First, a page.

Jesus must have sensed that the palsied man felt some sense of distance from God as a result of his sins. Jesus’ response wasn’t one of judgment, condemnation, and shame. Instead, he removed the barriers in the man’s thought, and opened the way to healing by forgiving his sins. The arrogant scribes and Pharisees found Jesus’ loving approach an affront, but Jesus cut right through that as well. He proved the healing presence of God by curing the man.

Jesus didn’t just talk about man’s oneness with God; he demonstrated it with his healing power. He didn’t allow dogmatism, or creeds to stand in the way of healing (S15). Just as we need to be sure as Christian Scientists, that we are not unwittingly placing walls of judgment and aloofness that would keep seekers from coming to our churches, we also need to be sure that we aren’t inadvertently placing barriers to healing through intellectualism, and beliefs of theological superiority.

As Jesus and Paul knew that nothing could separate God and man, Mary Baker Eddy points out inseparability from God as a foundational teaching of Christian Science. As we’ve pointed out several times in these Mets, Mary Baker Eddy tells us, the doctrine of Christian Science isn’t that we can’t be deprived of God, but that God can’t be deprived of us! —“divine Love cannot be deprived of its manifestation or object” (S16). Are you ever tempted to think when you or someone else is struggling for healing, that there must be something wrong in thought that’s causing the delay? All that does is justify the problem. The “genuine Christian Scientist” isn’t looking for reasons to support the problem, he’s “adding to his patient’s mental and moral power, and is increasing his patient’s spirituality while restoring him physically through divine Love” (S17). As noted earlier in this Lesson, “the supremacy of Spirit…annuls the claims of matter” (S18). The marginal heading for citation S19 is “Radical changes.” That’s just what happens as we embrace our oneness with God and “rise into newness of life.”

Section 4: A Remarkable Mission for the Salvation of All

Regardless of one’s theological perspective on the crucifixion, Jesus’ travail certainly demonstrated a love for mankind hitherto unknown. Jesus said, “Greater love hath no man than this, that a man lay down his life for his friends” (B12). As Paul points out in his letter to the Romans, it is rare enough that someone is willing to die for a righteous man, or a friend, but Jesus died for the love of everyone including his enemies (B13). Paul touches on a range of levels of human thought. Adam Clarke elaborates:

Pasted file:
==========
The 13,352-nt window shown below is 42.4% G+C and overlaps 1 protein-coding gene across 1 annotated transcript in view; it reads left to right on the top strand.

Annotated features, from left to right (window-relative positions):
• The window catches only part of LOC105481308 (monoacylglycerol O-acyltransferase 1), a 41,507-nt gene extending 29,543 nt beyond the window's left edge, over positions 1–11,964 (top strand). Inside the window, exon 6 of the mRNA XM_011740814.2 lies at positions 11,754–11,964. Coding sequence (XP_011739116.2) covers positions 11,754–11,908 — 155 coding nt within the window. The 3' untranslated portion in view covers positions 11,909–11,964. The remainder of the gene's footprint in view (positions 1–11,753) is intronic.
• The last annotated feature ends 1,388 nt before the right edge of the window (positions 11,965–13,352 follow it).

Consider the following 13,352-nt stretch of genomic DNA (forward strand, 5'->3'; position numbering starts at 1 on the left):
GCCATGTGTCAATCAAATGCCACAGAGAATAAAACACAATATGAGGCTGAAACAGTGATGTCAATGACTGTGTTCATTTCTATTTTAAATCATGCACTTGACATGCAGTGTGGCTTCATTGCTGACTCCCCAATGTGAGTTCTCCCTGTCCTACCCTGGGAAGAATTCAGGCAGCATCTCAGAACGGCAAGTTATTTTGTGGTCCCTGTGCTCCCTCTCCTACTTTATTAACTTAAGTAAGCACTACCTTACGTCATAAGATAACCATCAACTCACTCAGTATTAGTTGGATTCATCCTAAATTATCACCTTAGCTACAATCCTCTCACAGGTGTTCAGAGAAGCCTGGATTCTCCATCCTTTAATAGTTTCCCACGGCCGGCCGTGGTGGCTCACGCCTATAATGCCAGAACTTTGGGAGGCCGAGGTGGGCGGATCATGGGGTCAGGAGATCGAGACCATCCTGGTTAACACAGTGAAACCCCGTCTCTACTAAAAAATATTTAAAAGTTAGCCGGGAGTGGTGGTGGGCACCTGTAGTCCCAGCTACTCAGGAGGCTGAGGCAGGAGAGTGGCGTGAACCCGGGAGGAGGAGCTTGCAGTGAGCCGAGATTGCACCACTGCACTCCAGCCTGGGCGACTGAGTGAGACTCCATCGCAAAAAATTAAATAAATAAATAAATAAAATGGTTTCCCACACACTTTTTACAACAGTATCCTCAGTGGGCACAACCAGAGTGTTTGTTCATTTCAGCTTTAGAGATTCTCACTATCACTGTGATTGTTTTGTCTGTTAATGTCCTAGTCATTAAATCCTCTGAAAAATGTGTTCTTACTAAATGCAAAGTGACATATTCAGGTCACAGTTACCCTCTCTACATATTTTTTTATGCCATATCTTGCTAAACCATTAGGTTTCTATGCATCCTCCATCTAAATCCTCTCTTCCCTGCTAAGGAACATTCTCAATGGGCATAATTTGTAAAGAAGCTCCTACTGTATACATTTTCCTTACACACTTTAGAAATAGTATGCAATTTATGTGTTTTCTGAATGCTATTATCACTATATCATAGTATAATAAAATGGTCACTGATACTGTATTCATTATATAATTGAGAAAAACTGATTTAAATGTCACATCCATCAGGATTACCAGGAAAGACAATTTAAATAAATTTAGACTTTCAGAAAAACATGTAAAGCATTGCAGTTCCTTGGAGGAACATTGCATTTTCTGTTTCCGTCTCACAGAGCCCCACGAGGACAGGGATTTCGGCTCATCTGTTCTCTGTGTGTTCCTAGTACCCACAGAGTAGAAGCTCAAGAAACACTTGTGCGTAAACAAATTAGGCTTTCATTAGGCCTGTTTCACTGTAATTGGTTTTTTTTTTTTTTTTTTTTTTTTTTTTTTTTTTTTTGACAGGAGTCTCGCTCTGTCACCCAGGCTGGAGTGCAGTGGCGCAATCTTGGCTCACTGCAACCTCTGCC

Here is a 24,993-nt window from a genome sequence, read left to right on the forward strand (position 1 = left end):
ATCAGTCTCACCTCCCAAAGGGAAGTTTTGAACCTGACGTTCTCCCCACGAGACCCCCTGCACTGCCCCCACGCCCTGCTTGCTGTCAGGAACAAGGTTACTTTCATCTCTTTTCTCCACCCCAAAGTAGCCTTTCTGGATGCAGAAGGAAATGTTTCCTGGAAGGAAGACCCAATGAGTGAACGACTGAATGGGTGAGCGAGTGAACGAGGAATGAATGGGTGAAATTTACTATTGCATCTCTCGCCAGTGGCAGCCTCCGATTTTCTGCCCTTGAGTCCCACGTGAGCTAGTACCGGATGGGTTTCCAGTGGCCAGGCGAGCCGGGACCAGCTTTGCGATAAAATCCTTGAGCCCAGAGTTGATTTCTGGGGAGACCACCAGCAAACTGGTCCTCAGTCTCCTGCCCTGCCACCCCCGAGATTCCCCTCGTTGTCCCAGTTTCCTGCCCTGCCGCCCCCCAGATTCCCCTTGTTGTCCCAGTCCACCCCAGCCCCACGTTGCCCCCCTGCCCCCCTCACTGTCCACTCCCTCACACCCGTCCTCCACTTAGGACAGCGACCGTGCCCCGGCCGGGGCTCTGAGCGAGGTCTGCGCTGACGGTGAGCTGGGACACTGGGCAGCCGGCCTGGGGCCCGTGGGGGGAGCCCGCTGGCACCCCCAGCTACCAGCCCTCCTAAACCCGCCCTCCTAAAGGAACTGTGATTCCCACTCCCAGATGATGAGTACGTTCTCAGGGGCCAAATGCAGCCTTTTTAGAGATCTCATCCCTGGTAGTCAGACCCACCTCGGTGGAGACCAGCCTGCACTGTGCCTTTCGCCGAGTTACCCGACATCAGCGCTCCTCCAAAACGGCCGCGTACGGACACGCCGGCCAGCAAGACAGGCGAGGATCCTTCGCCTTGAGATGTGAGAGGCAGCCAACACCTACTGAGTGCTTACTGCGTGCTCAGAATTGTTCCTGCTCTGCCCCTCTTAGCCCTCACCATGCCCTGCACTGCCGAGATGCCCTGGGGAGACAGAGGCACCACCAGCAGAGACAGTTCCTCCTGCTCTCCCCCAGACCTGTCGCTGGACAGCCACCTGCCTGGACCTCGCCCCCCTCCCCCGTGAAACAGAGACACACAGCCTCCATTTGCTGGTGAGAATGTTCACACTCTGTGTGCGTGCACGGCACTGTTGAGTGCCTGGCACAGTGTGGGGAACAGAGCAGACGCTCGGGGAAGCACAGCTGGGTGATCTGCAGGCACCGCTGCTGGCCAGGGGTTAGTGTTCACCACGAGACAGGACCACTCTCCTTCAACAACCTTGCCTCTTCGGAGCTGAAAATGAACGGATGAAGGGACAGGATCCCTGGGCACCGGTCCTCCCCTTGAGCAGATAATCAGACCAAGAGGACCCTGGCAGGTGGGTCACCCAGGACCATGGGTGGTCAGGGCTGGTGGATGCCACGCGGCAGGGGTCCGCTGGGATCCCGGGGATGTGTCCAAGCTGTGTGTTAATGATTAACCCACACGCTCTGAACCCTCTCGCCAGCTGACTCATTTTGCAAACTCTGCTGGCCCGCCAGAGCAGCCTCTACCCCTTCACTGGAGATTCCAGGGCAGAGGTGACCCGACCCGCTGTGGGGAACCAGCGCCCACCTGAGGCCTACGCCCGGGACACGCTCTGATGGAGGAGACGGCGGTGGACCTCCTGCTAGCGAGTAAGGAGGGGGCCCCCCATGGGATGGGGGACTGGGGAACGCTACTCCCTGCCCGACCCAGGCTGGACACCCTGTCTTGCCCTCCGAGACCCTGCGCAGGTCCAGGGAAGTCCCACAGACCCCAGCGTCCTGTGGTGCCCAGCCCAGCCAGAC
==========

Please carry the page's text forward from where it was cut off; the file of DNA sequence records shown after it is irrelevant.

“those without strength, are the weak and dying unable to resist sin and unable to do good or get out of their sad situation;

“the ungodly, are those without true knowledge of God, therefore, not partakers of the divine nature

“the sinners are those constantly missing the mark of happiness, and taking the wrong path to get there

“the enemies are those who have active or latent antipathy and hostility toward God and holiness.”

Everyone in these categories, and anyone along the continuum, are the beneficiaries of Jesus’ sacrifice. The magnitude of Jesus’ supremely unselfish act is compounded by the fact that Jesus did nothing wrong to deserve the wretched treatment he endured. Patiently bearing punishment for wrongdoing is one thing, but patiently suffering for doing good raises the bar considerably (B14). Jesus’ submission to the cross went way beyond mere human goodness.

In his letter to the Galatians (B16), Paul encourages us to follow Jesus’ example in some degree. While we aren’t expected to give ourselves to be crucified, we are being asked to “crucify” our sins. As Clarke says, “…if a man be not turned away from his iniquities, even the death of Christ profits him nothing.” Martin Luther (1483-1546) writes, “True believers are no hypocrites. They crucify the flesh with its evil desires and lusts…. To resist the flesh in this manner is to nail it to the Cross. Although the flesh is still alive it cannot very well act upon its desires because it is bound and nailed to the Cross.”

There is no doubt that Jesus’ ordeal completely redefined the meaning of love for mankind (S20). It is difficult to imagine such love being conceived of and demonstrated without divine impetus. Beyond his teaching and preaching, he proved the power of divine Love to heal sickness and sin, and overcome every obstacle including the threat of the grave (S21). He truly “taught mortals the opposite of themselves” (S22).